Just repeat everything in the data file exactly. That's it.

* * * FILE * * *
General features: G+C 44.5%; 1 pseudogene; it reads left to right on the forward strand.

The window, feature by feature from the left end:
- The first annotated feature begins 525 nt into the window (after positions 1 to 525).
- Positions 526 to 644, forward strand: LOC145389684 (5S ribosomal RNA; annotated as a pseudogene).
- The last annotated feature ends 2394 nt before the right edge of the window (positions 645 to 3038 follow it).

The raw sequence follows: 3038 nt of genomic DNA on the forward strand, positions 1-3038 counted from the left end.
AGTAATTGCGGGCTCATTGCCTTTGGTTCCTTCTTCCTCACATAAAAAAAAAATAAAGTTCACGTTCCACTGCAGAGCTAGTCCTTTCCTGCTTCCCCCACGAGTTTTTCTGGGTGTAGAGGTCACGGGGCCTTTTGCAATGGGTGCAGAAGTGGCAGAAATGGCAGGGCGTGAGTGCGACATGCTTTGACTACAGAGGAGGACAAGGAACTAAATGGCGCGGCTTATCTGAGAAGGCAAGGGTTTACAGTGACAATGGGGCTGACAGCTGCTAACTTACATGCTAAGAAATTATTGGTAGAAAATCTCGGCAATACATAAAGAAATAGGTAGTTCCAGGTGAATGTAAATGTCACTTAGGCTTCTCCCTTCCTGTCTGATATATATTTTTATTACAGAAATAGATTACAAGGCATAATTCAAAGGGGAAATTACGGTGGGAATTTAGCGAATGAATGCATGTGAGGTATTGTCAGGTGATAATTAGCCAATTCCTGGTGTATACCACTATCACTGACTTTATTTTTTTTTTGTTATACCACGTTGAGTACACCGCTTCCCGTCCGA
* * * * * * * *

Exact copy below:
General features: G+C 44.5%; 1 pseudogene; it reads left to right on the forward strand.

The window, feature by feature from the left end:
- The first annotated feature begins 525 nt into the window (after positions 1 to 525).
- Positions 526 to 644, forward strand: LOC145389684 (5S ribosomal RNA; annotated as a pseudogene).
- The last annotated feature ends 2394 nt before the right edge of the window (positions 645 to 3038 follow it).

The raw sequence follows: 3038 nt of genomic DNA on the forward strand, positions 1-3038 counted from the left end.
AGTAATTGCGGGCTCATTGCCTTTGGTTCCTTCTTCCTCACATAAAAAAAAAATAAAGTTCACGTTCCACTGCAGAGCTAGTCCTTTCCTGCTTCCCCCACGAGTTTTTCTGGGTGTAGAGGTCACGGGGCCTTTTGCAATGGGTGCAGAAGTGGCAGAAATGGCAGGGCGTGAGTGCGACATGCTTTGACTACAGAGGAGGACAAGGAACTAAATGGCGCGGCTTATCTGAGAAGGCAAGGGTTTACAGTGACAATGGGGCTGACAGCTGCTAACTTACATGCTAAGAAATTATTGGTAGAAAATCTCGGCAATACATAAAGAAATAGGTAGTTCCAGGTGAATGTAAATGTCACTTAGGCTTCTCCCTTCCTGTCTGATATATATTTTTATTACAGAAATAGATTACAAGGCATAATTCAAAGGGGAAATTACGGTGGGAATTTAGCGAATGAATGCATGTGAGGTATTGTCAGGTGATAATTAGCCAATTCCTGGTGTATACCACTATCACTGACTTTATTTTTTTTTTGTTATACCACGTTGAGTACACCGCTTCCCGTCCGA